In Ukrainian Nights, passion and bloodshed explode in the timeless tension and rivalries between the East and West
By Rachel M. Anderson, Contributing Writer 

(DENVER) – The geo-political ructions caused by the collapse of the Soviet Union in 1990-91 are still with us as we enter a new decade in 2020. The rapid disappearance of communist order and control left a handful of former KGB operatives in possession of massive gas and oil reserves, and they have become the shady oligarchs of today. Beneath the historical tensions between Russia, Ukraine and the USA, resides a powerful and allegedly state-sponsored criminal elite, who have citizenship wherever they want it. 

The situation is a literal powder keg, and one that served as the inspiration for Ukrainian Nights (Calumet Editions, 2019, $16.99 paperback, $4.99 Kindle edition), one of those gritty, unforgettable noir novels that takes its main protagonist to the nadir of love and obsession and spits him out, almost broken. Hunter, a young New York Times journalist, assigned to investigate sex slavery and money laundering in Kiev just after the fall of the Soviet Union, is not a tough guy, not in the least. But he falls in love with Alina, the mistress of Vladimir Karasov—the head of Ukraine’s largest mafia—and refuses to let her go.

The love story between Hunter and Alina is running against a background of desperate brutality in Kiev and New York City, the result of the competing interests of international business, human trafficking, geopolitics, drug money and crooked banking—for the riches and spoils of oil and gas exploitation in Ukraine. The plot of Ukrainian Nights twists and turns until the reader is left to wonder what will happen next and who is right and who is wrong. 

Hunter, the novel’s protagonist, lost his family in a fire when he was ten and bounced from foster family to foster family during his youth. Living alone after college and working at the New York Times as a young, talented journalist, he’s taken advantage of by an abusive editor and sent to Kiev to write a series on sex slavery, drugs and money laundering emanating from Russia and Ukraine and rapidly expanding into New York City. Hunter never learned how to love or be loved. So when seduced by Alina at The Rus’ Club in Kiev, he’s experiencing love for the first time--even though he has to pay for it. Hunter wants to use Alina for the inside information he needs for his articles on the mafia, but falls in love with her in the process. Eventually, he becomes willing to risk everything to bring her back to New York.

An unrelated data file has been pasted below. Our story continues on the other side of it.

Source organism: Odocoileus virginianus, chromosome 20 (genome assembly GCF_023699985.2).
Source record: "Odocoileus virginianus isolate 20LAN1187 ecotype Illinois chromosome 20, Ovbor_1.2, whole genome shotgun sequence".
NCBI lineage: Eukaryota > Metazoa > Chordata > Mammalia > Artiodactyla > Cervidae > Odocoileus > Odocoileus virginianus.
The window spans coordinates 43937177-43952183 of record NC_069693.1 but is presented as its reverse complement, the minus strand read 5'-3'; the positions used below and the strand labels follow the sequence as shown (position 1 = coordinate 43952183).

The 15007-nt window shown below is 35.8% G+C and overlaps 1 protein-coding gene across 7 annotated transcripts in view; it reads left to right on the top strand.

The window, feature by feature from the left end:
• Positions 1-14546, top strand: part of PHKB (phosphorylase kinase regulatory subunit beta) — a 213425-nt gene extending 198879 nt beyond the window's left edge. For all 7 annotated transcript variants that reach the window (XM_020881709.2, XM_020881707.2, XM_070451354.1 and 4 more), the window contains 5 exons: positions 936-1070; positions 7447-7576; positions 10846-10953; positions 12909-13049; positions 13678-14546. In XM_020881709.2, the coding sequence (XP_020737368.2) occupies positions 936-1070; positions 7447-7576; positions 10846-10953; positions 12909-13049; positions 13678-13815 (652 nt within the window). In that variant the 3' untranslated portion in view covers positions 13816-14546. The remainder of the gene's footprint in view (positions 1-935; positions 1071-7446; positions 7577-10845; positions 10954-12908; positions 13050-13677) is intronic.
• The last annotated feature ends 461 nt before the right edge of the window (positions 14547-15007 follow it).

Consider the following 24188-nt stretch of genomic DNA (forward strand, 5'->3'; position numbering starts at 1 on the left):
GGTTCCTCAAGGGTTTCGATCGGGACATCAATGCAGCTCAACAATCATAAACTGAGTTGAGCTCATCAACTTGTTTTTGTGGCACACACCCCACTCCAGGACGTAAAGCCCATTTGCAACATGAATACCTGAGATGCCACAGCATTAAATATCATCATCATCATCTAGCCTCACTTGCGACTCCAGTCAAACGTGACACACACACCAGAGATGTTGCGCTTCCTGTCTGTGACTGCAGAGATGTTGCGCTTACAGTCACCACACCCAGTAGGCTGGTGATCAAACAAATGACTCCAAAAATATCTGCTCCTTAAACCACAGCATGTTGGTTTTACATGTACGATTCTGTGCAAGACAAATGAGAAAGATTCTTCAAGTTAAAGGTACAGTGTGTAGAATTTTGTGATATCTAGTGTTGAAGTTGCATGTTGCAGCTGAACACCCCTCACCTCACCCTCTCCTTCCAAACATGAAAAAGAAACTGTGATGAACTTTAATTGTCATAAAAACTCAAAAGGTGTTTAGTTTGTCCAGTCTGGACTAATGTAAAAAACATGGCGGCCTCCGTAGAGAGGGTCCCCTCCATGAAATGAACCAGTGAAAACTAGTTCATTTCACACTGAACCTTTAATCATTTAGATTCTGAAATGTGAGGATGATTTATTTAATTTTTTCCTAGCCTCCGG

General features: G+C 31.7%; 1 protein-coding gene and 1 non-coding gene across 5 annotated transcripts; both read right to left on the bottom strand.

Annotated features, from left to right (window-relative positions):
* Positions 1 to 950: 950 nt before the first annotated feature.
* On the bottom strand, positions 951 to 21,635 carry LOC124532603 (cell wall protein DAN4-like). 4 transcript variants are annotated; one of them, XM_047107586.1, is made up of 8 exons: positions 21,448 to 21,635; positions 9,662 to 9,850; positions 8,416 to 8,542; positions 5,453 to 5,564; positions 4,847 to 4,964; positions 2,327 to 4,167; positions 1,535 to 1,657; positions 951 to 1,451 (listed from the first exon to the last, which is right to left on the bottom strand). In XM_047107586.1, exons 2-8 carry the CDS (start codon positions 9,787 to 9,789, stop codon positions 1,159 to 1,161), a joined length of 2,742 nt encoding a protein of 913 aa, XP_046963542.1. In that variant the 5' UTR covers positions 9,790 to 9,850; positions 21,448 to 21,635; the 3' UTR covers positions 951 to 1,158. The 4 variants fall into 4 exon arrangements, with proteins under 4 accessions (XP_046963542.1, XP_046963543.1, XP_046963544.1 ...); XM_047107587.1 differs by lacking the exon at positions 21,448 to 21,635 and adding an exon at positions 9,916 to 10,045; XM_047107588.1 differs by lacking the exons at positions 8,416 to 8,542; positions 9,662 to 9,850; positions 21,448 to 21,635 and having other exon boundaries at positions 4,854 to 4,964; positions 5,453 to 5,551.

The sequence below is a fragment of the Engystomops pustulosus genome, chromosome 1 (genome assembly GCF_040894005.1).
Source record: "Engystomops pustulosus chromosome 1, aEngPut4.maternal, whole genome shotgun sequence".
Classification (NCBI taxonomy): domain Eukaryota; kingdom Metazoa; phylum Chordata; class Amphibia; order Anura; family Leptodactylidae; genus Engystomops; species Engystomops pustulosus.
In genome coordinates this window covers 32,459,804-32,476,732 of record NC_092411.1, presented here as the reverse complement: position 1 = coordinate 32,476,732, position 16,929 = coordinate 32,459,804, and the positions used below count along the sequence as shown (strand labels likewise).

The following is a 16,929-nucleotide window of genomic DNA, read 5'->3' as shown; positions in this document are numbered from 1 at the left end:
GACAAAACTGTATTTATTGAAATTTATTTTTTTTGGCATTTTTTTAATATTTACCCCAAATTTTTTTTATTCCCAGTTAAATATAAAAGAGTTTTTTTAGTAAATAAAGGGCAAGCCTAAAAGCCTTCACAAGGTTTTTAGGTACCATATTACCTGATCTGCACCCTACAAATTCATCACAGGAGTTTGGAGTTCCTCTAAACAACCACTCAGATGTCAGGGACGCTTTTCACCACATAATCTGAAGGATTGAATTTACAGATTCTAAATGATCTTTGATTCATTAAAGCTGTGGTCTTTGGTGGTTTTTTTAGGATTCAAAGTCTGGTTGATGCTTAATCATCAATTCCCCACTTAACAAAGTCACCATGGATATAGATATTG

“Alina is a survivor,” explains Carlson. “By 1995, Ukraine’s descended into total anarchy. There is no viable government, no banking, no police, or justice system. Alina is alone and on her own in a country where people 

are starving and without hope for a job. The mafia preys on young, vulnerable women who are desperate. They promise jobs, but enslave them into prostitution against their will. It happens to Alina and once she understands her predicament, she’ll do whatever she has to do to survive.”

Alina sees a real opportunity when Hunter Moretti shows up at The Rus’ Club in Kiev, especially when Hunter, who’s undercover as a wealthy businessman, offers her substantial cash in exchange for information from inside the mafia that only someone like Alina can provide. But being the mistress of Vladimir Karasov, the current head of the largest mafia organization in Ukraine and one of top Soviet Union KGB officers after World War I, spells danger for Hunter when he gets too close.